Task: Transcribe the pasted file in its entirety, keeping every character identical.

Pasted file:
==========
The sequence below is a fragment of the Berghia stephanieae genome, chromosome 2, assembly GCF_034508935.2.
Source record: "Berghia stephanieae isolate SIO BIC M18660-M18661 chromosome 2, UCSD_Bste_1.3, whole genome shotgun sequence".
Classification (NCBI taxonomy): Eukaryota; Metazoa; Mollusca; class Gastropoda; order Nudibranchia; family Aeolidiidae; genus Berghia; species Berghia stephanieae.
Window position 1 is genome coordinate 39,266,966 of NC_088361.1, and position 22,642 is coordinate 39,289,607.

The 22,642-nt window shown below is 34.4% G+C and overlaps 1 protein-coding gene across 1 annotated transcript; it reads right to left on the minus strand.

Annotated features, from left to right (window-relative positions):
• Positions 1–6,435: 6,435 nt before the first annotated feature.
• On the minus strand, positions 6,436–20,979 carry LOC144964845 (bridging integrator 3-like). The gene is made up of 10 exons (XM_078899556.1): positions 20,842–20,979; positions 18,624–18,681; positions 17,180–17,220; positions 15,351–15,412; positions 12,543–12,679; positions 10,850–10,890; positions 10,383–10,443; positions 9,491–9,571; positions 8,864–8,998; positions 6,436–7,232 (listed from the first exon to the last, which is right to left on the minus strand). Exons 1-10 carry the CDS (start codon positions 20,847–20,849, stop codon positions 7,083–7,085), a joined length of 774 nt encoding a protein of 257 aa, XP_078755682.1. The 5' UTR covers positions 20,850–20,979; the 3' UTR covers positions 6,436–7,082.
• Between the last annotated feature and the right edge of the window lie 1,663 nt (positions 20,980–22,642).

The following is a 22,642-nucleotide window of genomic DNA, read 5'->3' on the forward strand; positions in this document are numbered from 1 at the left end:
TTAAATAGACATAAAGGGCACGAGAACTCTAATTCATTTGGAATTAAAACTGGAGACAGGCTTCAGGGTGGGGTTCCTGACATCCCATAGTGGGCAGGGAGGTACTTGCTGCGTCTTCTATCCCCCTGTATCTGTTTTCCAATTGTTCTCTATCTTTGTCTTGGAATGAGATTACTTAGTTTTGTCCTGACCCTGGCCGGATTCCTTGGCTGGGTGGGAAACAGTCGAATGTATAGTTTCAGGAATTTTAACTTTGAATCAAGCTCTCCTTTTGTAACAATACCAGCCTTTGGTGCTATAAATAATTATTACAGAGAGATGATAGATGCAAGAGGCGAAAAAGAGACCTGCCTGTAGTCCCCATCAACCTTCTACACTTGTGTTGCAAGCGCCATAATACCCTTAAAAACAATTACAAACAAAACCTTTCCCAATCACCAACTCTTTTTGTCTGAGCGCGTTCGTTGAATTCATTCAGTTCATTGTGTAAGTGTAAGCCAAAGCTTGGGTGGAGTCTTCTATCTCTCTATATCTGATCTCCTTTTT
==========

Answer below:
The sequence below is a fragment of the Berghia stephanieae genome, chromosome 2, assembly GCF_034508935.2.
Source record: "Berghia stephanieae isolate SIO BIC M18660-M18661 chromosome 2, UCSD_Bste_1.3, whole genome shotgun sequence".
Classification (NCBI taxonomy): Eukaryota; Metazoa; Mollusca; class Gastropoda; order Nudibranchia; family Aeolidiidae; genus Berghia; species Berghia stephanieae.
Window position 1 is genome coordinate 39,266,966 of NC_088361.1, and position 22,642 is coordinate 39,289,607.

The 22,642-nt window shown below is 34.4% G+C and overlaps 1 protein-coding gene across 1 annotated transcript; it reads right to left on the minus strand.

Annotated features, from left to right (window-relative positions):
• Positions 1–6,435: 6,435 nt before the first annotated feature.
• On the minus strand, positions 6,436–20,979 carry LOC144964845 (bridging integrator 3-like). The gene is made up of 10 exons (XM_078899556.1): positions 20,842–20,979; positions 18,624–18,681; positions 17,180–17,220; positions 15,351–15,412; positions 12,543–12,679; positions 10,850–10,890; positions 10,383–10,443; positions 9,491–9,571; positions 8,864–8,998; positions 6,436–7,232 (listed from the first exon to the last, which is right to left on the minus strand). Exons 1-10 carry the CDS (start codon positions 20,847–20,849, stop codon positions 7,083–7,085), a joined length of 774 nt encoding a protein of 257 aa, XP_078755682.1. The 5' UTR covers positions 20,850–20,979; the 3' UTR covers positions 6,436–7,082.
• Between the last annotated feature and the right edge of the window lie 1,663 nt (positions 20,980–22,642).

The following is a 22,642-nucleotide window of genomic DNA, read 5'->3' on the forward strand; positions in this document are numbered from 1 at the left end:
TTAAATAGACATAAAGGGCACGAGAACTCTAATTCATTTGGAATTAAAACTGGAGACAGGCTTCAGGGTGGGGTTCCTGACATCCCATAGTGGGCAGGGAGGTACTTGCTGCGTCTTCTATCCCCCTGTATCTGTTTTCCAATTGTTCTCTATCTTTGTCTTGGAATGAGATTACTTAGTTTTGTCCTGACCCTGGCCGGATTCCTTGGCTGGGTGGGAAACAGTCGAATGTATAGTTTCAGGAATTTTAACTTTGAATCAAGCTCTCCTTTTGTAACAATACCAGCCTTTGGTGCTATAAATAATTATTACAGAGAGATGATAGATGCAAGAGGCGAAAAAGAGACCTGCCTGTAGTCCCCATCAACCTTCTACACTTGTGTTGCAAGCGCCATAATACCCTTAAAAACAATTACAAACAAAACCTTTCCCAATCACCAACTCTTTTTGTCTGAGCGCGTTCGTTGAATTCATTCAGTTCATTGTGTAAGTGTAAGCCAAAGCTTGGGTGGAGTCTTCTATCTCTCTATATCTGATCTCCTTTTT